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The garfish is a very common guest in many Northern European countries. It is normally a pelagic fish whose migration pattern is not known in detail. But one thing is for shure: these fish will return to spawn in shallow and rich areas along the coasts many places in Europe.
Garfish (Belone belone, hornfisk, hornhecht)
This section is the manuscript for chapter in a book on fly fishing in salt water in Northern Europe. The subjects covered here are also covered elsewhere on this web site. There are links to all relevant pages.
The garfish is a very common guest in many Northern European countries. It is normally a pelagic fish whose migration pattern is not known in detail. But one thing is for shure: these fish will return to spawn in shallow and rich areas along the coasts many places in Europe. The pattern of their behavior is well known in this respect, and normally they are very reliable, and will return precisely within days each year. In the outer Baltic area the season starts in the end of April and the start of May, and the fish can be followed towards south and east after this time. The fish will disappear again in less than a month and not return before the autumn where their appearance is less synchronized and fishing is much more sporadic.
Even though they come to spawn in the spring, they still eat, and because they are fast fish and avid hunters, they are a joy to catch. They are probably one of the strongest species per pound in our waters. But they do not grow big. A 0.5 kilo fish (1 lb.) is average while a fish of 1 kilo (2 lb.) is huge.
The limited size of the fish should be reflected in the tackle. A 5 wt. rod is an excellent choice and even lighter is possible if the wind allows it. The most suitable line is a weight forward floating, as you do not need long casts and the fish are moving just below the surface. Garfish are not easily scared, so a fairly short leader of approximately 2-3 meters (6-9') will be fine. The tippet should be 0.20 millimeters (3X) or 0.18 millimeters (4X) - not as much to hold the fish as to turn over the flies under windy conditions.
The flies for garfish vary a bit. Many fishers will recommend silvery streamer patterns in sizes up to 4 and 2, but if you really want to catch many fish, you should go towards sizes 10, 12 and even 14. These small hooks will set much better in the hard bill of the fish. Garfish have a very good eyesight and will easily spot the small flies from great distances.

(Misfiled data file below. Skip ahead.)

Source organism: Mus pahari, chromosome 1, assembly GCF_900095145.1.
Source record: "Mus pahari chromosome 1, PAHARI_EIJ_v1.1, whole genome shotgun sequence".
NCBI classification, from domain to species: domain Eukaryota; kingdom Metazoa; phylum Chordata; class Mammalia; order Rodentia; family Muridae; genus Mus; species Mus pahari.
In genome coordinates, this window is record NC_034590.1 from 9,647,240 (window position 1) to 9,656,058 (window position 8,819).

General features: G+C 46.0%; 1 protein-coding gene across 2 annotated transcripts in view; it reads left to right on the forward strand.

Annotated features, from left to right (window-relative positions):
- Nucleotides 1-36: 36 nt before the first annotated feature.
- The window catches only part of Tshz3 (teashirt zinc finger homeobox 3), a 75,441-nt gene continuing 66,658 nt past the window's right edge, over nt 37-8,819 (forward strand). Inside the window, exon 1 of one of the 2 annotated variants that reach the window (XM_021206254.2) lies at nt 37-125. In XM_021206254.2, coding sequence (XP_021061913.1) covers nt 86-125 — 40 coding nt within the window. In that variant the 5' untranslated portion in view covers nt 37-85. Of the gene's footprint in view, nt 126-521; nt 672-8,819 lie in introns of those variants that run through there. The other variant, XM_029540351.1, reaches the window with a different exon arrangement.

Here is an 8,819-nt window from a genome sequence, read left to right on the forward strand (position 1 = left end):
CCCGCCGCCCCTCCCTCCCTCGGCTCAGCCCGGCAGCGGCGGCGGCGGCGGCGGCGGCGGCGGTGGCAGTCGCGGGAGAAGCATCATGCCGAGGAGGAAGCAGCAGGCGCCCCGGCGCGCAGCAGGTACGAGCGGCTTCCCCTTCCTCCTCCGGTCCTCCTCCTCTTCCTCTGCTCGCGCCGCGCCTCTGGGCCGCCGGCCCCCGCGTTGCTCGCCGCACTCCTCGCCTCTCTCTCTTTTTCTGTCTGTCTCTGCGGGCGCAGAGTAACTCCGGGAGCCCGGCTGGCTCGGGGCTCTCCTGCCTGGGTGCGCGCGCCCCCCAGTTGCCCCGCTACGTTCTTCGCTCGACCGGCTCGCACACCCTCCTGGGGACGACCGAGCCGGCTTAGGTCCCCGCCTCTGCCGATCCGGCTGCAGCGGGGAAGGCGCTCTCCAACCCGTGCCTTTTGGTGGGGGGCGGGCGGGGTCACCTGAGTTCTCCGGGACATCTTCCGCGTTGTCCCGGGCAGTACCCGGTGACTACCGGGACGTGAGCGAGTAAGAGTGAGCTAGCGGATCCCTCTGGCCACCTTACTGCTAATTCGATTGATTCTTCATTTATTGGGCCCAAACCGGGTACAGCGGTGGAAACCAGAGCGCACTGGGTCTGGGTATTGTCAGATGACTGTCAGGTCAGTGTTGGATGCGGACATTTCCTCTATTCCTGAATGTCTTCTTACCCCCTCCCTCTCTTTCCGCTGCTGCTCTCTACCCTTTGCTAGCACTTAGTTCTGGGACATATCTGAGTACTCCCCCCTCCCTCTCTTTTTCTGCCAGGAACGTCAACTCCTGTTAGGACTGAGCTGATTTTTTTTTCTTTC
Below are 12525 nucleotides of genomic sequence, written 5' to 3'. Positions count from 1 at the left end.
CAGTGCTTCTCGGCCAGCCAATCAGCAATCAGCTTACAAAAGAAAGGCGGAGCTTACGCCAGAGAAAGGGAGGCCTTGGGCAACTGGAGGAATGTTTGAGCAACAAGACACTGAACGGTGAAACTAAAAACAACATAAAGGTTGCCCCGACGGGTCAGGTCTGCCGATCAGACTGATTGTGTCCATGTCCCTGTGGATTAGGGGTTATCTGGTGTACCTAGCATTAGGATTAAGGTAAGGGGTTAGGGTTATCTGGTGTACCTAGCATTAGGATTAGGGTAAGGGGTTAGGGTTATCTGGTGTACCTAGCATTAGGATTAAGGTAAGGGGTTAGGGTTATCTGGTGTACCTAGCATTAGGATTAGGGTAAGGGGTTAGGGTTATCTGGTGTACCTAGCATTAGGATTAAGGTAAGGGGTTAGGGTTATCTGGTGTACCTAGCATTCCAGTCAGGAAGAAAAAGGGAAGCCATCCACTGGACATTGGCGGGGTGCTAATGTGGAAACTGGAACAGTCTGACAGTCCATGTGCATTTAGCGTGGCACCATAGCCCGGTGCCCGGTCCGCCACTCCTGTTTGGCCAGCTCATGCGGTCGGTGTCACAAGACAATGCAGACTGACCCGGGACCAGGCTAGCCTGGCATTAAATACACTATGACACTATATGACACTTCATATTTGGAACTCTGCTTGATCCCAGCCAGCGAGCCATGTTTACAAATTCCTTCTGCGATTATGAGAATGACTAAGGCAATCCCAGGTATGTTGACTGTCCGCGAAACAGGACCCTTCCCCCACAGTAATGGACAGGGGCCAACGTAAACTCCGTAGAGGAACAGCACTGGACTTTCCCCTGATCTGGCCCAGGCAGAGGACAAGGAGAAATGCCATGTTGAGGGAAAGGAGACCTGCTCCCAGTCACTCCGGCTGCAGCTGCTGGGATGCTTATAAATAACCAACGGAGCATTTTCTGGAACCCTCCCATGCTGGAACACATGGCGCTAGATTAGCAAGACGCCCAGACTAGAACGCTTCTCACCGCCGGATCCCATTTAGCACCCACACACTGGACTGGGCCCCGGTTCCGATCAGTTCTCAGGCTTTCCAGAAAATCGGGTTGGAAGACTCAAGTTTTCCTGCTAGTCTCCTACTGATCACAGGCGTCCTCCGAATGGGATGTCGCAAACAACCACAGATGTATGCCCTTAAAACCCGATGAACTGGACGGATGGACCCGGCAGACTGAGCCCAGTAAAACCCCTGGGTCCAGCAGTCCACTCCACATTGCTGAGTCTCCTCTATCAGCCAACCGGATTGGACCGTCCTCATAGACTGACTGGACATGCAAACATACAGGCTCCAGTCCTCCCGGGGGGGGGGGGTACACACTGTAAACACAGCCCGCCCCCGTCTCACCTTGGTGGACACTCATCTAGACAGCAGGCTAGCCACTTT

One of the most successful colors for garfish is orange, and almost any small, orange fly will catch them. A size 12 unweighted Woolly Bugger i an excellent choice, but some people use flies as simple as orange yarn wound on or tied to a small hook. An orange San Juan Worm will probably serve you well. Use very sharp hooks such as specimen hooks or even small dry fly hooks. These will easily penetrate the hard bill and give a nice, clean hookup in the corner of the mouth. The traditional stainless salt water hooks are hard to get in the smallest sizes, so be prepared to trash some rusty flies.
If you do not have any small flies handy, you can also try traditional patterns: streamers, scud patterns and even shrimps in larger sizes. The garfish will probably attack them, but setting a larger salt water hook can be quite difficult.
The result of an hour or two with a fly rod: lots of fish and lots of fun.
The fish are mostly active in the daytime and even more so on mild, sunny days. This makes the first warm spring days in May ideal for a garfish outing. Choose a day with light wind as it enhances your possibilities of seeing the fish in the water.
They can be found everywhere from the deeper parts of the open ocean to the inner fjords. Normally you can spot them either moving over light bottoms in shallow water or tumbling in the surface during their mating ritual. They are not willing to bite while engaged in that ritual, but both right before and right after. Also mating fish will be a sign of other fish in the vicinity and it's a good idea to stay in an area with surface action.
If you see no fish, try looking for sandy bottom on depths of 0.5 to 1.5 meters (1.5-5') cut by patches of sea weed, sand bars, stone reefs or other significant 'landmarks'. The fish will often follow these natural corridors on their way. You can also look on a map to find places like points or narrow sounds that the fish have to pass on their way into the Baltic. These are bound to hold garfish.
If you see fish, just cast to them and let your fly sink a bit. Then retrieve slowly, maybe in small jerks. The figure-of-eight retrieve comes in handy here. Contrary to what many people think, this fast moving fish isn't only stimulated by fast moving food items. The fish will go for the fly and often miss a couple of times. Have patience and strike lightly on any feeling of weight in the rod. Keep on retrieving even if you have felt or have missed a fish.
When you have fish on, be prepared for some wild runs and jumps. Even a 0.5 kilo garfish will take line off a 5 wt. rod. Also be prepared to loose a few fish. They are hard to hook properly.
The fish are excellent food - don't be scared by their iridescent green bones, they are absolutely harmless - but keep in mind that you can only eat so many fish, and release the majority on a good day.